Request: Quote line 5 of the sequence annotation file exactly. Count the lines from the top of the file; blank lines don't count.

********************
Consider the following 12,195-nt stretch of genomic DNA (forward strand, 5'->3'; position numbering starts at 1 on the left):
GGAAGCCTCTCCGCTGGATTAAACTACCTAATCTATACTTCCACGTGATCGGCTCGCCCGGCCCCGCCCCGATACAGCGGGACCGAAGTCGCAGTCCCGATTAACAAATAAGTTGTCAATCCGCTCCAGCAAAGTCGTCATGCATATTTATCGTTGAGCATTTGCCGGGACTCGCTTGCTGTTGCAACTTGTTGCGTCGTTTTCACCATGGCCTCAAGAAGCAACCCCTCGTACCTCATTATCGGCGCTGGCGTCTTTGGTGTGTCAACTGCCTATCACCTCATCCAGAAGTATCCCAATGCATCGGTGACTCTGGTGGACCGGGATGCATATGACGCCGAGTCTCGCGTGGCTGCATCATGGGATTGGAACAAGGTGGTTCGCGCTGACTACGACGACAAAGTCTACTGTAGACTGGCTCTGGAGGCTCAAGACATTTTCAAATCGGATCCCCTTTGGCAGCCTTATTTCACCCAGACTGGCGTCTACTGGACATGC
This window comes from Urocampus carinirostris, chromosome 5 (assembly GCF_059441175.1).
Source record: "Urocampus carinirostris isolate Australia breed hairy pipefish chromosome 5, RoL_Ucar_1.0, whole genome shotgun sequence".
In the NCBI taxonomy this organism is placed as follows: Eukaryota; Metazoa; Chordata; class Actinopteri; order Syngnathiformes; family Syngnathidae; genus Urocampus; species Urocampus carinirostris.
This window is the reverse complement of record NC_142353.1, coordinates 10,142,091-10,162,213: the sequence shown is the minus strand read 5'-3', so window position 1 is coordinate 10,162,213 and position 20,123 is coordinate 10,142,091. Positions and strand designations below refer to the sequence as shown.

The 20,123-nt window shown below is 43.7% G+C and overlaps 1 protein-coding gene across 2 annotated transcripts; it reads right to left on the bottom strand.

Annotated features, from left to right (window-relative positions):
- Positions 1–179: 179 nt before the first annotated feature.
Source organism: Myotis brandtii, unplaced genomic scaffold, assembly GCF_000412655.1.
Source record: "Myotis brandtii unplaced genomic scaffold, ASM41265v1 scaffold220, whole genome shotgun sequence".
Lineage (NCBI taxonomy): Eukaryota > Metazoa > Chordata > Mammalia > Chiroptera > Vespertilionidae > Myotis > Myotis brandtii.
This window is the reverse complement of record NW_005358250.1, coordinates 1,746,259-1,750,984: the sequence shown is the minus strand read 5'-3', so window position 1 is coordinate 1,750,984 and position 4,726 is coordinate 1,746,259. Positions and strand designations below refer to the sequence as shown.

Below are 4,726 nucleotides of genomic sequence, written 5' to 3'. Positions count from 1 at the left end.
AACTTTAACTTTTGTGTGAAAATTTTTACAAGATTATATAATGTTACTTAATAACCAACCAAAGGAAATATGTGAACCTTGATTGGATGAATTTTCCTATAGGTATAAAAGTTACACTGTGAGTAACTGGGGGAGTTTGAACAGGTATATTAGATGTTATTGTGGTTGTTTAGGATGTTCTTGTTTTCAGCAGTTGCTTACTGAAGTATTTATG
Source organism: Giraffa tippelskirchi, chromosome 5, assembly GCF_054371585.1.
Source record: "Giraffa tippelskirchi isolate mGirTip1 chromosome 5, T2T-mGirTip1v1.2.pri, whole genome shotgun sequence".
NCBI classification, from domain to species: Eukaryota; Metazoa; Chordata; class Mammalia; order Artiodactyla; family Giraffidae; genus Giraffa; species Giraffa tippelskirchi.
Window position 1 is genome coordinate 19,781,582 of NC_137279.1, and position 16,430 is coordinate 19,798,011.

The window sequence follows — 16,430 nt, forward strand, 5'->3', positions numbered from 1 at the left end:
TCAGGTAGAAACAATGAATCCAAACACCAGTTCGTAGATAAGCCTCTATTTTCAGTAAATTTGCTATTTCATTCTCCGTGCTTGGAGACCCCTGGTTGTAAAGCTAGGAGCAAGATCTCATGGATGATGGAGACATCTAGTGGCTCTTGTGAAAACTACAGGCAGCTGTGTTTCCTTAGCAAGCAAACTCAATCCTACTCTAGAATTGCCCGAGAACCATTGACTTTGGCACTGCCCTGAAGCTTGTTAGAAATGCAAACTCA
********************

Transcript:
In the NCBI taxonomy this organism is placed as follows: Eukaryota; Metazoa; Chordata; class Actinopteri; order Syngnathiformes; family Syngnathidae; genus Urocampus; species Urocampus carinirostris.